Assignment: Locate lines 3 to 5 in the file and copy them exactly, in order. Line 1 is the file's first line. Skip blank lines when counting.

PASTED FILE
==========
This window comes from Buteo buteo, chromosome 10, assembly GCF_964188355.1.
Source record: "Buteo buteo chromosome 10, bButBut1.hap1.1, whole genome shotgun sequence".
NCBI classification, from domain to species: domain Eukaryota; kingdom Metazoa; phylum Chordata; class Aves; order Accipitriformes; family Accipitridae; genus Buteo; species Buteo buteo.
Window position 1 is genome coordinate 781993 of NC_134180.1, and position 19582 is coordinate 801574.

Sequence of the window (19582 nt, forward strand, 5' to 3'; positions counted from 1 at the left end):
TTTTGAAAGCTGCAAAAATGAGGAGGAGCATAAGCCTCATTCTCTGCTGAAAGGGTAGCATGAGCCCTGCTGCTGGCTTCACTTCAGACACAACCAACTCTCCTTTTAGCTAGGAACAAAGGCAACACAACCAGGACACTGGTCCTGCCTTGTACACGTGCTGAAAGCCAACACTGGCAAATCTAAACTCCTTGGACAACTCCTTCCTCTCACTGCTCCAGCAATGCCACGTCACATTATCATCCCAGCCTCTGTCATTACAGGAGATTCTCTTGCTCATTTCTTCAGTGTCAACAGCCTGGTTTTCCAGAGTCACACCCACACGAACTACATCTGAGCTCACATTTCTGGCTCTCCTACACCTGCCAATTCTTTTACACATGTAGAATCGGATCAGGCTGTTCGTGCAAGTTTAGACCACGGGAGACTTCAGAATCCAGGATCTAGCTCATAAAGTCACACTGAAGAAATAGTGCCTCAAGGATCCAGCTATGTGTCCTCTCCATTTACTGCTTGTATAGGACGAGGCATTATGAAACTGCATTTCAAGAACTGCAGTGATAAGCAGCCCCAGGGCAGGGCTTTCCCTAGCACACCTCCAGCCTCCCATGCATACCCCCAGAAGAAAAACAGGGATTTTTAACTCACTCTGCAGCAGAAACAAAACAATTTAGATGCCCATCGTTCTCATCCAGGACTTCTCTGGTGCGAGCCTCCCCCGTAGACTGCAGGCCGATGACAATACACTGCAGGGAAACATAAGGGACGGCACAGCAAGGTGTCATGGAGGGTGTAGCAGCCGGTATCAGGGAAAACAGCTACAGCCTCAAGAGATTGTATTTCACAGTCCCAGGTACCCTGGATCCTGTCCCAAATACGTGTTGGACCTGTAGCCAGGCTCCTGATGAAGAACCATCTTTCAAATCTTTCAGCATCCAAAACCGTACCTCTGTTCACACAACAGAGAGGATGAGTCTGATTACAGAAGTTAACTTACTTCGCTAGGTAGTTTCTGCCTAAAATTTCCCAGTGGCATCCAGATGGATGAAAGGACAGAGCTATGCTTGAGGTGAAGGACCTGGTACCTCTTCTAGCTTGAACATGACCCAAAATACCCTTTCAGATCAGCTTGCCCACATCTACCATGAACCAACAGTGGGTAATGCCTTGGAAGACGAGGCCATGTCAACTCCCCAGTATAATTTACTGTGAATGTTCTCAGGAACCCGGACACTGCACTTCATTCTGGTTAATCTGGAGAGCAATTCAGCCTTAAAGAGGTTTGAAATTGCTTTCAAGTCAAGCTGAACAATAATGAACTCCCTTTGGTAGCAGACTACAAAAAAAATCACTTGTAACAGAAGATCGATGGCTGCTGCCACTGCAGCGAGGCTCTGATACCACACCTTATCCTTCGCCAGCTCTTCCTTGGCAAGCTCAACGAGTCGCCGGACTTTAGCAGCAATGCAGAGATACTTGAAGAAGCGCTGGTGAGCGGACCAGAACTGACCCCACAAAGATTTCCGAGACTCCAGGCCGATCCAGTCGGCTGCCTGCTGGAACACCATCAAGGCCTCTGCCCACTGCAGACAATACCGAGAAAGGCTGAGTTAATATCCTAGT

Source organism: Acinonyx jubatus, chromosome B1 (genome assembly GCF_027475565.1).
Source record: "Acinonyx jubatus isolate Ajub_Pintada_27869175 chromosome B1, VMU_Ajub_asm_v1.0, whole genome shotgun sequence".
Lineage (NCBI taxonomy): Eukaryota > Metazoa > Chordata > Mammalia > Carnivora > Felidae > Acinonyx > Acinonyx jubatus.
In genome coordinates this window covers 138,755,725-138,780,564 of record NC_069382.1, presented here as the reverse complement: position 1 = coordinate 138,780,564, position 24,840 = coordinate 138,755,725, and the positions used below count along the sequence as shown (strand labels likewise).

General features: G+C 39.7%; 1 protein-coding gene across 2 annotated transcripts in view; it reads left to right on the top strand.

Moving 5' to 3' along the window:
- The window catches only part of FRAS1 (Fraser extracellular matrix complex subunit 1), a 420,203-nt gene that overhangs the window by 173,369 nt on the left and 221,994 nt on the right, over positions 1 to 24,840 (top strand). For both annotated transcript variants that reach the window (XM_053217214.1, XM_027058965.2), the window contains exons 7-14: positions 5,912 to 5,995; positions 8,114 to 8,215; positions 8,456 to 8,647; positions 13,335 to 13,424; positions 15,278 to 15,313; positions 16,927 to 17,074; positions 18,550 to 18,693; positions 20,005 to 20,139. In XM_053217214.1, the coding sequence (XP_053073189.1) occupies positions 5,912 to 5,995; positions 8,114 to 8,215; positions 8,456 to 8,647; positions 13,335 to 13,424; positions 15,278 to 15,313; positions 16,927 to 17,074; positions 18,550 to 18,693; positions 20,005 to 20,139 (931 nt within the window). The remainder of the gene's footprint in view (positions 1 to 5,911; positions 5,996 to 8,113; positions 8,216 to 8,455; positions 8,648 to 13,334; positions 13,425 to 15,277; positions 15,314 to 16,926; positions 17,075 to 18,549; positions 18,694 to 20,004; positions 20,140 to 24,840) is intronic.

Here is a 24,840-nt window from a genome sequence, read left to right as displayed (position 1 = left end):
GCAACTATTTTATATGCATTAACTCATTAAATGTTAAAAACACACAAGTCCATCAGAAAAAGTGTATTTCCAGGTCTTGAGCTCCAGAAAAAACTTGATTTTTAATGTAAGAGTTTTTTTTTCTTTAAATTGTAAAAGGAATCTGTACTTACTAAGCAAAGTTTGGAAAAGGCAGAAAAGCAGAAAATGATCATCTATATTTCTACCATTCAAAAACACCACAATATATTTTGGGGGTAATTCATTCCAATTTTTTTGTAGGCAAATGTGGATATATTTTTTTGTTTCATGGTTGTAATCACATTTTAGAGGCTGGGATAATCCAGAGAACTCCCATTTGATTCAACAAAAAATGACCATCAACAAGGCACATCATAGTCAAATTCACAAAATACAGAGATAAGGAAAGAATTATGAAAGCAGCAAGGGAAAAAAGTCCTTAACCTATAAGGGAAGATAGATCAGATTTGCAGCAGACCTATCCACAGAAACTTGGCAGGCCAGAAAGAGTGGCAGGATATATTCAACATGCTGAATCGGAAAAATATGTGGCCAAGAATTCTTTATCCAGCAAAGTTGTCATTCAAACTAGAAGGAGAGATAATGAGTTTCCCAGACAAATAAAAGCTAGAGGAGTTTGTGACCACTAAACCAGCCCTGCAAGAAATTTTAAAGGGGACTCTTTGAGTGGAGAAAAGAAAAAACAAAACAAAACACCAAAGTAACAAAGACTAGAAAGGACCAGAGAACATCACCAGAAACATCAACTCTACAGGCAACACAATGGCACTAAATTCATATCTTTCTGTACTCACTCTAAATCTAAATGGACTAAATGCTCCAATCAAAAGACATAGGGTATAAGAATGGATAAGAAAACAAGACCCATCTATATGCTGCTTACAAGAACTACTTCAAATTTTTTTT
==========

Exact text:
NCBI classification, from domain to species: domain Eukaryota; kingdom Metazoa; phylum Chordata; class Aves; order Accipitriformes; family Accipitridae; genus Buteo; species Buteo buteo.
Window position 1 is genome coordinate 781993 of NC_134180.1, and position 19582 is coordinate 801574.

Sequence of the window (19582 nt, forward strand, 5' to 3'; positions counted from 1 at the left end):